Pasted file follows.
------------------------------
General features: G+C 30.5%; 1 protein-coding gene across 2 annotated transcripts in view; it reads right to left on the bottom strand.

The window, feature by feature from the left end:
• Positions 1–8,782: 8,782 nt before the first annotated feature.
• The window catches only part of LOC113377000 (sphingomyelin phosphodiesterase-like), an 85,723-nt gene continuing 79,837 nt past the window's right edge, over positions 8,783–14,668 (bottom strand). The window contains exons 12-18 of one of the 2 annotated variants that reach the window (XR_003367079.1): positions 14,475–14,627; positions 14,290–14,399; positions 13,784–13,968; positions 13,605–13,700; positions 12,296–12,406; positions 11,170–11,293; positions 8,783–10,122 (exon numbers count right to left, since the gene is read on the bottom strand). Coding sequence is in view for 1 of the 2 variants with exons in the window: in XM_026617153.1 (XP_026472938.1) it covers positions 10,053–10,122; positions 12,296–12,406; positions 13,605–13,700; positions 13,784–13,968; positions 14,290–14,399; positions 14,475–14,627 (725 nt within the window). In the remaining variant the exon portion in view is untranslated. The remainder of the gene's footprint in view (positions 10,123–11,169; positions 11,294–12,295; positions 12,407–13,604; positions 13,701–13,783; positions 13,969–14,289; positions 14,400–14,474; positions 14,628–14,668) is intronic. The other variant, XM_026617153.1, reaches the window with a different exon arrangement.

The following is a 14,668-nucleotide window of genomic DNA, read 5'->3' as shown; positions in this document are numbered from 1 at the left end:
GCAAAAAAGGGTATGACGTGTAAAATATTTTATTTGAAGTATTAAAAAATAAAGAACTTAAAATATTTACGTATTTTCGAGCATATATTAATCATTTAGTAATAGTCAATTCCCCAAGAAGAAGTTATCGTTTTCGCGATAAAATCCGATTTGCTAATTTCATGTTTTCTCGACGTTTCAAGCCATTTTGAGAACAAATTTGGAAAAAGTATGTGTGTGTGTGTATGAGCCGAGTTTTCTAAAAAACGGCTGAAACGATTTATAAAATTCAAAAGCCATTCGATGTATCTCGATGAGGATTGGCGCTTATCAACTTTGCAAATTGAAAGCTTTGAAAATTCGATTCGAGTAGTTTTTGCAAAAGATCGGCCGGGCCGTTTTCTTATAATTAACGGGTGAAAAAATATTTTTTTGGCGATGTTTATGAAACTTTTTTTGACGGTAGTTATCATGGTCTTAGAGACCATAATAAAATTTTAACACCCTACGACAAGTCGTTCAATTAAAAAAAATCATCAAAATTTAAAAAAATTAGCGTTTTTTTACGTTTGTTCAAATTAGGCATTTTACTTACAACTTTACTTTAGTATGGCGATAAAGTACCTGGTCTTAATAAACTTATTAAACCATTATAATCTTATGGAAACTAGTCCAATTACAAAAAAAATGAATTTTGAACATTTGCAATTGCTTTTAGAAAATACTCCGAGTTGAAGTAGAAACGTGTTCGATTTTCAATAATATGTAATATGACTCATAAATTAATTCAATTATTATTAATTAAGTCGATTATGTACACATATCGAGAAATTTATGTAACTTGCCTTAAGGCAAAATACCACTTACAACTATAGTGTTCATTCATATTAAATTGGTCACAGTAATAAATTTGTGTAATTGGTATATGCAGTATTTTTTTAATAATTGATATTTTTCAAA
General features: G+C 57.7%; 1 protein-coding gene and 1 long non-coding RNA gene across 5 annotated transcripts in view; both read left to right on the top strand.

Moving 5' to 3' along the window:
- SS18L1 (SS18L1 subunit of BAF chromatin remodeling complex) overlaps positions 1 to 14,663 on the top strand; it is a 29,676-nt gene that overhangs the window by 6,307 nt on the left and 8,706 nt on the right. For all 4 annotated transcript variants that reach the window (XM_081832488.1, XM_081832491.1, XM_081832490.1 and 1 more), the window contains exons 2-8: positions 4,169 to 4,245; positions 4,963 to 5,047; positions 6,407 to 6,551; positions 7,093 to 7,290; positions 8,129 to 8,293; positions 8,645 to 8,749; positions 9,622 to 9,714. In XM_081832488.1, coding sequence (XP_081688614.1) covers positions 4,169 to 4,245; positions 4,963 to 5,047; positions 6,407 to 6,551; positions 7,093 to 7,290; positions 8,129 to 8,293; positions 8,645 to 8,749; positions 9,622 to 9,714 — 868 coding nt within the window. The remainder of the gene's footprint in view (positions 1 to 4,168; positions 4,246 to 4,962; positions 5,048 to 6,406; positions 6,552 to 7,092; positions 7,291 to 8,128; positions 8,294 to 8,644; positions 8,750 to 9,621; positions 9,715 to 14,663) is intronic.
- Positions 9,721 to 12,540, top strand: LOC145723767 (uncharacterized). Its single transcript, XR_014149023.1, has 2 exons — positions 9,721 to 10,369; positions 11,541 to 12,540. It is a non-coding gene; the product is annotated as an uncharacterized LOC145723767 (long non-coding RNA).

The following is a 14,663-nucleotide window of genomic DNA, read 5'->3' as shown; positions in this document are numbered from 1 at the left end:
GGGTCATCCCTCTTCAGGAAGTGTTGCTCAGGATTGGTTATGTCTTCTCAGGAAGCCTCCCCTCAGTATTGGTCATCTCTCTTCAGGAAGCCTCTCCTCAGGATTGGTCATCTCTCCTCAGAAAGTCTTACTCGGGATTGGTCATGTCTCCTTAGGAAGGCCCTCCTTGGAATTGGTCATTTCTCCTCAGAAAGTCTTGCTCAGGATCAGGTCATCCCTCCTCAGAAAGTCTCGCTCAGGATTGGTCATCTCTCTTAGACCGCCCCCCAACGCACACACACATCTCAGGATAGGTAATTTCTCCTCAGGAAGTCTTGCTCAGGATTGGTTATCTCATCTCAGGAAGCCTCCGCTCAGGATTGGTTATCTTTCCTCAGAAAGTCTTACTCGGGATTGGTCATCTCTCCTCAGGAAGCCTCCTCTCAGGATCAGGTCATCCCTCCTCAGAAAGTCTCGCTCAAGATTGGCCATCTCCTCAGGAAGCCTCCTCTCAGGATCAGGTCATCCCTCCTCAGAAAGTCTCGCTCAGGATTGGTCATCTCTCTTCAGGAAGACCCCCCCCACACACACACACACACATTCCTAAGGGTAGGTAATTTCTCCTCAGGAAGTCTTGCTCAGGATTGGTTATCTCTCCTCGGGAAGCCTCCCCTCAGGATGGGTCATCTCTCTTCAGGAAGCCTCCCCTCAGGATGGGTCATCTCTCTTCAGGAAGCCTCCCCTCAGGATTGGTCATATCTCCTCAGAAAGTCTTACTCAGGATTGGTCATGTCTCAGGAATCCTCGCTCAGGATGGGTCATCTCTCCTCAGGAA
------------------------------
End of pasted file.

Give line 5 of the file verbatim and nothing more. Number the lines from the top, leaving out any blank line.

The following is a 14,668-nucleotide window of genomic DNA, read 5'->3' as shown; positions in this document are numbered from 1 at the left end: